Meanwhile, our other "favourite" peripheral characters are happy to get in on the jerk-assery as well--Megan's dad thinks it's splendid news, which Megan summarizes as "I'm so sick of his Marxist bullshit." Betty decides to needle Don about not picking up the kids and forcing him to drive through Harlem because the one thing Betty Draper can not afford to have is a sense of proportion. Also, her with black hair is really weird. But things are going well-ish for her, as this whole thing has really lite a fire under Henry's hard-line conservatism and he's setting his sights on a seat in the state Senate. He also thinks that the MLK thing is as bad as it's going to be. The lesson here is DON'T put a lot of faith in Henry Francis' predictions if you know . . .anything . . .about 1968.

 Oh, before I forget, Roger's prospective client--Randall the insurance agent--was a ray of sunshine in a very bleak episode, as he both acted like he'd wandered in from a David Lynch movie and is completely insane. The scene where Roger, Don, Stan, and Ginsburg have to listen to him rattle off his batshit idea and chant like Tecumseh. Don looked even more exasperated than he did when he and Megan were being scouted for some swinging action. It was sublimely hilarious.

 Oh, and Peggy's appalled that he rental agent would use the race riots as an excuse to try to underbid for her prospective apartment, but not so much that she doesn't try it out anyway. They don't get it, and Abe's not much help, as that would get in the way of his insufferable effete liberalism, and proposes they try for something in the west 80's.

 In the wake of all this and the fact that Don has tried to cope with this by crawling into a bottle and retreating (you can kinda see as he might do, given the last time a major seismic event like this happened--the Kennedy assassination--his life fell apart around him) and he finally tells Megan why--he's not really sure he loves his kids all the time, and hates himself for pretending in the moments in between. Megan looks a little appalled, but given that Betty doesn't seem to love her kids at all (that would, after all, require emotion, and Dr. Soong hasn't installed her chip yet), Don's kind of the least worst parent by default, if nothing else.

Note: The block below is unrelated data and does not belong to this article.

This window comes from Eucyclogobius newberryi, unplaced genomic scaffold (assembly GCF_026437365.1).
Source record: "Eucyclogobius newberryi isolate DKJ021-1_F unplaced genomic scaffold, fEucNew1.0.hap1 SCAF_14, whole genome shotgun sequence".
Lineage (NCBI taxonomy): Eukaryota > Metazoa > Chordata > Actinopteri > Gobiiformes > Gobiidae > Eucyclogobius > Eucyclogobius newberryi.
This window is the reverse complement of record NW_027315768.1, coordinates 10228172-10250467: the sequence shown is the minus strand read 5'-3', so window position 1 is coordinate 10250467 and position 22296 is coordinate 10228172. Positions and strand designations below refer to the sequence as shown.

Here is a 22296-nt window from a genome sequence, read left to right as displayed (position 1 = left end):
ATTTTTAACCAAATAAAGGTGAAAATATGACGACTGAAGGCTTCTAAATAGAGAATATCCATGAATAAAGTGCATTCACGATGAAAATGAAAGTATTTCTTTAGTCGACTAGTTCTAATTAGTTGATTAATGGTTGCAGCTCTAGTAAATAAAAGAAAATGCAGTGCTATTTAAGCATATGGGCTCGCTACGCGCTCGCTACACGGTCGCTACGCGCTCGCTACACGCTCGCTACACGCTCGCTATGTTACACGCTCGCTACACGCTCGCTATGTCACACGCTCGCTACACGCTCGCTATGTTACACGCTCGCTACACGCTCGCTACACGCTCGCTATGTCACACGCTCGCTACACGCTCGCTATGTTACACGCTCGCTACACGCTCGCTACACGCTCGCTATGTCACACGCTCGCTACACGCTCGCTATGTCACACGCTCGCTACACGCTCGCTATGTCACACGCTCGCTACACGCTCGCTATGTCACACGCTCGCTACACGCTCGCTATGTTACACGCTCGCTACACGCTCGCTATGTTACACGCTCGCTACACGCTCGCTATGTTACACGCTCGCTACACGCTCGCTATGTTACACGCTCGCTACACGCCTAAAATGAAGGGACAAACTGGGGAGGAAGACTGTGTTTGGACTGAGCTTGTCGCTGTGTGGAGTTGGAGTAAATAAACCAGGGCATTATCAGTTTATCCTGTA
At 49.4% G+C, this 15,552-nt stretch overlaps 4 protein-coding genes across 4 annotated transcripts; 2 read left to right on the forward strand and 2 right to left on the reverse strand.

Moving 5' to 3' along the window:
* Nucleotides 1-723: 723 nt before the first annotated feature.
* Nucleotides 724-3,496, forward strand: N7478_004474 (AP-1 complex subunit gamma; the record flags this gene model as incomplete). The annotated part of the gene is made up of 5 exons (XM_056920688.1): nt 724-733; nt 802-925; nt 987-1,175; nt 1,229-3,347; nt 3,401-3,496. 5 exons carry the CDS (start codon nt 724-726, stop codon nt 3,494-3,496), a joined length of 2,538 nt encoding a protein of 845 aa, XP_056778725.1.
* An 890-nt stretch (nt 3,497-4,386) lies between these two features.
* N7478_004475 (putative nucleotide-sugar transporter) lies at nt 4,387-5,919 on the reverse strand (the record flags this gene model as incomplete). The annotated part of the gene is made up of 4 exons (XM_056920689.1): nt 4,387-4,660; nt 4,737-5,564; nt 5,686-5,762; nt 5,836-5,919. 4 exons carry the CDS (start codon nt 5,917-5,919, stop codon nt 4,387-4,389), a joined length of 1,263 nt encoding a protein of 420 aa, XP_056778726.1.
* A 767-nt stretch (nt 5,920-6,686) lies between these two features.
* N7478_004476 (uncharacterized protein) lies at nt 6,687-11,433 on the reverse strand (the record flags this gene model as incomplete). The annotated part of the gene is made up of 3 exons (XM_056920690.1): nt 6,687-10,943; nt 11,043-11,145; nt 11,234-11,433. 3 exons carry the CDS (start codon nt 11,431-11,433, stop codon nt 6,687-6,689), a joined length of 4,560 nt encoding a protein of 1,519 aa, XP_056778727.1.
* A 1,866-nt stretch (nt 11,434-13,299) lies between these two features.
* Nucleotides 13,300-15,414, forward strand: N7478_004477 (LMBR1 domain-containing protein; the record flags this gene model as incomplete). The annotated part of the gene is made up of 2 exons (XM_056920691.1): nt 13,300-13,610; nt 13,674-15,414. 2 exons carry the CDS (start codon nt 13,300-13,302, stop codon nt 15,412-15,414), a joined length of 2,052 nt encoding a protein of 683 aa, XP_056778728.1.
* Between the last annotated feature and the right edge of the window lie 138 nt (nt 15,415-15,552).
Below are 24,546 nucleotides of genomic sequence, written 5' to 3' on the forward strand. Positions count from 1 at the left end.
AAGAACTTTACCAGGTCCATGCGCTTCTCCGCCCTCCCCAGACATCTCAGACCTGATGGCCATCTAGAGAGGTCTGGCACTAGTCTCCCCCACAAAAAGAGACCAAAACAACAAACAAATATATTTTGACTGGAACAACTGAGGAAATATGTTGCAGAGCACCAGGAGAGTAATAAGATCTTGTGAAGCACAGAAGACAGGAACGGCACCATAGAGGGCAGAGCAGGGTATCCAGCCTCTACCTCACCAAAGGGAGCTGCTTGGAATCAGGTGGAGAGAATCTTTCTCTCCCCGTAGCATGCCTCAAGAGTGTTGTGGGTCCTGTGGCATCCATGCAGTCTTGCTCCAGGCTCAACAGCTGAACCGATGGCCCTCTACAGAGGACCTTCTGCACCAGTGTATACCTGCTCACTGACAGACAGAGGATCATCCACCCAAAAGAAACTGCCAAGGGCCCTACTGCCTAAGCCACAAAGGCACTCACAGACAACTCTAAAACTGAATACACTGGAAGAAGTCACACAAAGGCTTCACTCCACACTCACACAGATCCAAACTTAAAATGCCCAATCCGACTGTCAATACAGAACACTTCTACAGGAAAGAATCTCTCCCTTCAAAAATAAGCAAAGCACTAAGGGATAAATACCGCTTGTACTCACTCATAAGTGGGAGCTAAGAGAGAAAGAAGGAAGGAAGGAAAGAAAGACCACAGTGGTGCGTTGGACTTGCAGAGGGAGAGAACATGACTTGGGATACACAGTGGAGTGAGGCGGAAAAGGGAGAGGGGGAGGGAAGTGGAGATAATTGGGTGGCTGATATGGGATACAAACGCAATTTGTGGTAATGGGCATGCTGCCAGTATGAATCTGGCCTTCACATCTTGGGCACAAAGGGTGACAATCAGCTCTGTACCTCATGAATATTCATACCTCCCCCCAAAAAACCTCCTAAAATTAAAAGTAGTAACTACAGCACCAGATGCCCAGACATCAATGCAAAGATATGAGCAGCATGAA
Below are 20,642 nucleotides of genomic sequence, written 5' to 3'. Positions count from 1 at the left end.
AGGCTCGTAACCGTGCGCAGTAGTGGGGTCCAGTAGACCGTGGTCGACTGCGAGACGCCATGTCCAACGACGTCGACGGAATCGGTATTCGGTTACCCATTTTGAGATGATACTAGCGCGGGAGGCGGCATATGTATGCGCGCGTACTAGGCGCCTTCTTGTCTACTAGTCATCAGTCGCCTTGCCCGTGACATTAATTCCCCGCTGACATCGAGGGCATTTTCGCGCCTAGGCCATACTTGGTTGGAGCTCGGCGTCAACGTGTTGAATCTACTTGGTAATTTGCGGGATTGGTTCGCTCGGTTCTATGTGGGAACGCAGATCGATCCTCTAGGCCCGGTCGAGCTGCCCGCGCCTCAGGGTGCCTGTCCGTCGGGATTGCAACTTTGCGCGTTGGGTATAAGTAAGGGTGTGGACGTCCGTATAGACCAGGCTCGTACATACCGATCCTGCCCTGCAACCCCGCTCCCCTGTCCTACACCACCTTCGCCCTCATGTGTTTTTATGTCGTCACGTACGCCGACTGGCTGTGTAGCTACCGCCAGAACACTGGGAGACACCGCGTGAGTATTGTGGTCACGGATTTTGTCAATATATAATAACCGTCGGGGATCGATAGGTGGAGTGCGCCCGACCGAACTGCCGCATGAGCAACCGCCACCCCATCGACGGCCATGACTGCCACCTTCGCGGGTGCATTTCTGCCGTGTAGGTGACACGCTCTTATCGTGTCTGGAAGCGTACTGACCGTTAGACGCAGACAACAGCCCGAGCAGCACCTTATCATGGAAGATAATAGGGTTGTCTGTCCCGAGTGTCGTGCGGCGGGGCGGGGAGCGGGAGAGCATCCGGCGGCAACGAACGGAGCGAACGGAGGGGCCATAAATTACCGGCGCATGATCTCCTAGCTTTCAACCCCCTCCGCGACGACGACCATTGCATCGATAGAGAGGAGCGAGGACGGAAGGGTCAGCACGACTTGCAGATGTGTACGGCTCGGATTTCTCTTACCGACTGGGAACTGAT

This was a pretty heavy episode, and I was pleased they didn't really beat the MLK event into the ground. This was more about the fractures that happen in the wake of something like that and where they point the characters in the wake of something like this. Don gets pushed inward, Henry gets ambitious, Pete has a macrocosm event that sheds a light on what a mess he made of the microcosm of his home life, and Peggy's just trying to find her way through. Oh, and Randall went utterly batshit crazy.

 Big events change people, and the big events are just getting started.

 And that's all for this week. Join us next week when Roger, Don, and Bert decide to open up a pet store as a front for a ring of burglaries, Joan nets the coveted Johnnie Walker Black account because she ordered it, and Peggy can't stop playing with Tinkertoys. All of these things are guaranteed NOT to happen in seven days in a little tale they're calling "For Immediate Release." It'll be "fun!"